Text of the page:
Life in the state of Florida is solitary, nasty, brutish and short in Carl Hiaasen's new comedy of revenge, Sick Puppy. Like his earlier novels (Native Tongue, Striptease), Hiaasen mines South Florida for some of the greediest, slimiest, and most grotesque characters in popular fiction. But unlike his colleagues, Hiaasen girds his black comedies with serious political commentary. Sometimes it works, sometimes, like in last year's Lucky You, it really doesn't. Sick Puppy, although strident in its message, succeeds because its serious purpose balances the bizarre comedy of the novel.
It begins with a dead rhinoceros and the stalking of a litterbug. Über-lobbyist Palmer Stoat heads home to Fort Lauderdale from a canned hunt at a private game "preserve" when he receives his latest assignment: secure the funding for a bridge to Toad Island, a crucial step in its lucrative transformation into the Shearwater Island. Stoat knows that little stands in his way. A few favors, a few calls, a little pork, a little boodle and the toads of Toad Island are history. Unfortunately, Stoat's insular confidence is ended with the thoughtless act of throwing his fast food trash out the window.
Enter Twilly Spree, angry young man. Sick of seeing Florida crammed with tourists, ruinous beachfront condos, and other more mundane assaults on the environment, Spree intends to make the idiot in the Range Rover tossing hamburger wrappers out the window see the error of his ways. The idiot, Stoat, is particularly dense, and Spree soon realizes that Stoat needs a more elaborate program of reeducation. The program, naturally, spirals out of control. Each step brings a new surprise: powdered rhino horn, flatulent black labs, spike-haired hit men, live "Barbie" twins, and the return of Skink, the former Governor Clinton Tyree.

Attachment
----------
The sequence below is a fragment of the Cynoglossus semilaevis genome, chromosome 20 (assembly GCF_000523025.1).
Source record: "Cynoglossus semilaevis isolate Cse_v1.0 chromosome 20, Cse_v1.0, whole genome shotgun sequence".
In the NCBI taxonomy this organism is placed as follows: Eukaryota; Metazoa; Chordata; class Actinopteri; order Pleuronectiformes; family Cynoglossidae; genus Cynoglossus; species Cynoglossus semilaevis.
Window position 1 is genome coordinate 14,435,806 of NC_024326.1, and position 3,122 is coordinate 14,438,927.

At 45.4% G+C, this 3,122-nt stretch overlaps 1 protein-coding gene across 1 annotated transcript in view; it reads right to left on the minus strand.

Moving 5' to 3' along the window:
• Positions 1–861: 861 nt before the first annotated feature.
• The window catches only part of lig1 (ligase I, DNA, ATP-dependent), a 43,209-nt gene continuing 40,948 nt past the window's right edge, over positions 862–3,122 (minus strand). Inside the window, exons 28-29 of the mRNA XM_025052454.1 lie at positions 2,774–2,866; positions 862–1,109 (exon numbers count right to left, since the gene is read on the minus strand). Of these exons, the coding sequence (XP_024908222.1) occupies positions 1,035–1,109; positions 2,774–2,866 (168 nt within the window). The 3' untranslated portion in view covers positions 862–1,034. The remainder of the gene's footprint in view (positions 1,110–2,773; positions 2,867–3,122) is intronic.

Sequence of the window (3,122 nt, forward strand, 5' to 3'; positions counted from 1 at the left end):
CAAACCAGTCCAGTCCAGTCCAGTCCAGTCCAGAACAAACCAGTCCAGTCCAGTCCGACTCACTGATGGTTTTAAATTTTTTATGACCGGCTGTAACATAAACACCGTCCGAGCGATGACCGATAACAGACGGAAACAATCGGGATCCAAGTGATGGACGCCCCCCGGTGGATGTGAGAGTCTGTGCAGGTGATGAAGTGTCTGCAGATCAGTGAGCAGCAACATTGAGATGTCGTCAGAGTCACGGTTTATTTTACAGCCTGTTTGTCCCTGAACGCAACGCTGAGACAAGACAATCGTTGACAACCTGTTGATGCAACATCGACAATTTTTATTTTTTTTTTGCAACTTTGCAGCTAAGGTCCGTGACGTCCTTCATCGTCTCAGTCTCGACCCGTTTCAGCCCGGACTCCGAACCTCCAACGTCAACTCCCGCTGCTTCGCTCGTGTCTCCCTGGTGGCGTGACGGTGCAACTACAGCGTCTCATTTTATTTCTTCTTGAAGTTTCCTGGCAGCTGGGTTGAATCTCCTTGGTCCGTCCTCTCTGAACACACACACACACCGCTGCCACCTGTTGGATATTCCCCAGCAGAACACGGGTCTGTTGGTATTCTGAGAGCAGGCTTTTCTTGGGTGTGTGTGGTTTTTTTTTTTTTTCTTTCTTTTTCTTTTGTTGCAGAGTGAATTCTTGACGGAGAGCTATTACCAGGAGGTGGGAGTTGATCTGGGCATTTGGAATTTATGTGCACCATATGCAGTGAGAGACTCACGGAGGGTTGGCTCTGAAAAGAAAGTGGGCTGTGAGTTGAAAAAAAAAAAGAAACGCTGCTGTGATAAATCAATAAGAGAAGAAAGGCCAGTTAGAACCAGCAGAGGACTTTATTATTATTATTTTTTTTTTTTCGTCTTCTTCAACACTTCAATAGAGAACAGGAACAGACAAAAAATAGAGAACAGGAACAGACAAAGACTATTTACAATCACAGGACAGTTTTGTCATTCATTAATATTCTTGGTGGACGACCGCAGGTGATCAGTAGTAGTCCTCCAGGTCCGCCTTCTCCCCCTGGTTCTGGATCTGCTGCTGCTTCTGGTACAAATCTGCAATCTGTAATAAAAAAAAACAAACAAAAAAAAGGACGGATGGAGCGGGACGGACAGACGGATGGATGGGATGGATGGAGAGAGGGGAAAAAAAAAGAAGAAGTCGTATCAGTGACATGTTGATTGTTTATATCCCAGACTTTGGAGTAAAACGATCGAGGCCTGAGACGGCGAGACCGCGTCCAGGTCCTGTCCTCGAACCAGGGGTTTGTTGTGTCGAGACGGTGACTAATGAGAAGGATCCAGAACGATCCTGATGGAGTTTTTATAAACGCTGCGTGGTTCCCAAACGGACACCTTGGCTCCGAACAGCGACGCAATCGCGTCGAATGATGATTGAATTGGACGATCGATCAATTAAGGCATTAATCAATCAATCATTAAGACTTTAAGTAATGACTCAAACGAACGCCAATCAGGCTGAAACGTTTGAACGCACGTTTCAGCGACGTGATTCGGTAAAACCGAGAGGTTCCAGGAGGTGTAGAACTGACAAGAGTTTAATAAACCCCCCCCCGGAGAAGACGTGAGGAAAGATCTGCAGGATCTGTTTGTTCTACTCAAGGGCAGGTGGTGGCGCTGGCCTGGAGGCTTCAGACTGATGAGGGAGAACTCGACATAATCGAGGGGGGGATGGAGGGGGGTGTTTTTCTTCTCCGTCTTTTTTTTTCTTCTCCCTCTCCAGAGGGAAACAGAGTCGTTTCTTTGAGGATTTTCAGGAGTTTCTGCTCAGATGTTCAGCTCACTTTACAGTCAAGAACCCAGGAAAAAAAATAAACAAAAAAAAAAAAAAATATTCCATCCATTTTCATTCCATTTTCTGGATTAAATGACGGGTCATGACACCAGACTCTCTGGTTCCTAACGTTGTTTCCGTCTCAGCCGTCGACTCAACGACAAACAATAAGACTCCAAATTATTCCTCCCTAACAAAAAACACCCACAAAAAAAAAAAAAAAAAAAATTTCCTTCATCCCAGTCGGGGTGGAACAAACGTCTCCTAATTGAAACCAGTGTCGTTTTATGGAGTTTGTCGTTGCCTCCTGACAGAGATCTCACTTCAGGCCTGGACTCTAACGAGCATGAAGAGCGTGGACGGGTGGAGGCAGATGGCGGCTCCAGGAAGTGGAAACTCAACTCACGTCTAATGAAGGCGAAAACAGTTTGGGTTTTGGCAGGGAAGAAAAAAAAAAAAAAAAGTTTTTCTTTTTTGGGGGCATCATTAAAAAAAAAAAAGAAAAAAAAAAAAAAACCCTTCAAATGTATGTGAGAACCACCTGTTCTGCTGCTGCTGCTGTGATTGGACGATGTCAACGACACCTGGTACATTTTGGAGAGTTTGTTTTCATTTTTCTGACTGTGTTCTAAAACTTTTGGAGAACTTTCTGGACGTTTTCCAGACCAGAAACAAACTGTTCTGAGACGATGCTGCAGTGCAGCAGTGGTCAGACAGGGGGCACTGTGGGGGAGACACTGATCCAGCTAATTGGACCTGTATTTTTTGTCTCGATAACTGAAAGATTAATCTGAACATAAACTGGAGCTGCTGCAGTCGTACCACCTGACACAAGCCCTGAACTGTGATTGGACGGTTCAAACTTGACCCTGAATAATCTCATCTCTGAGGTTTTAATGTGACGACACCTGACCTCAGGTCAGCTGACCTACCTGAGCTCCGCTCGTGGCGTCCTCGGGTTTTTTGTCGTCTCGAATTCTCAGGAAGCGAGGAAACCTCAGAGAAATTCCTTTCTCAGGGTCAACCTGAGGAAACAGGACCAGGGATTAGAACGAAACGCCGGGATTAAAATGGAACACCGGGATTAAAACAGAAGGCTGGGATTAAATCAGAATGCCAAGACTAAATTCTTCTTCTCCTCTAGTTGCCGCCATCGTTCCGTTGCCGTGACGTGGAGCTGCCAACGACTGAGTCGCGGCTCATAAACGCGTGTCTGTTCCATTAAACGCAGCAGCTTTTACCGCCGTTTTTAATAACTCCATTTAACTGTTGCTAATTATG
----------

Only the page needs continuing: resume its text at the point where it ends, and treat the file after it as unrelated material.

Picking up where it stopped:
But Hiaasen's point is much more serious than his over-the-top plotting. To him, Florida, the wild and beautiful landscape of his youth, is being lost to the venality of developers and corrupt politicians. Democratic institutions have failed in Florida; legitimate governance has given way to a system of favors, political gifts (Stoat names his dog "Boodle," a synonym for a political bribe) and fixers like Stoat. What is left for those who want to protect the real Florida? Anger and the presumed vengeance of nature. As Skink tells Twilly late in the novel, there is "Nothing shameful about anger, boy. Sometimes it's the only sane and logical and moral reaction. Jesus, you don't take a class to make it go away! You take a drink or a goddamn bullet. Or you stand and fight the bastards."
Sick Puppy is ultimately as unforgiving as nature's order. The characters are not likeable. There is no redemption or apology. But that's Hiaasen's design. In the end, we are treated to one of his favorite devices, the epilogue with thumbnail descriptions of the fates of many of his characters. Some of the scoundrel's prosper, some don't. There's the sense that there is more work to be done. Sure, Hiaasen himself may not be ready to kidnap the dogs of unregenerate litterbugs or clobber drunken jet skiers, but it's the thought that counts.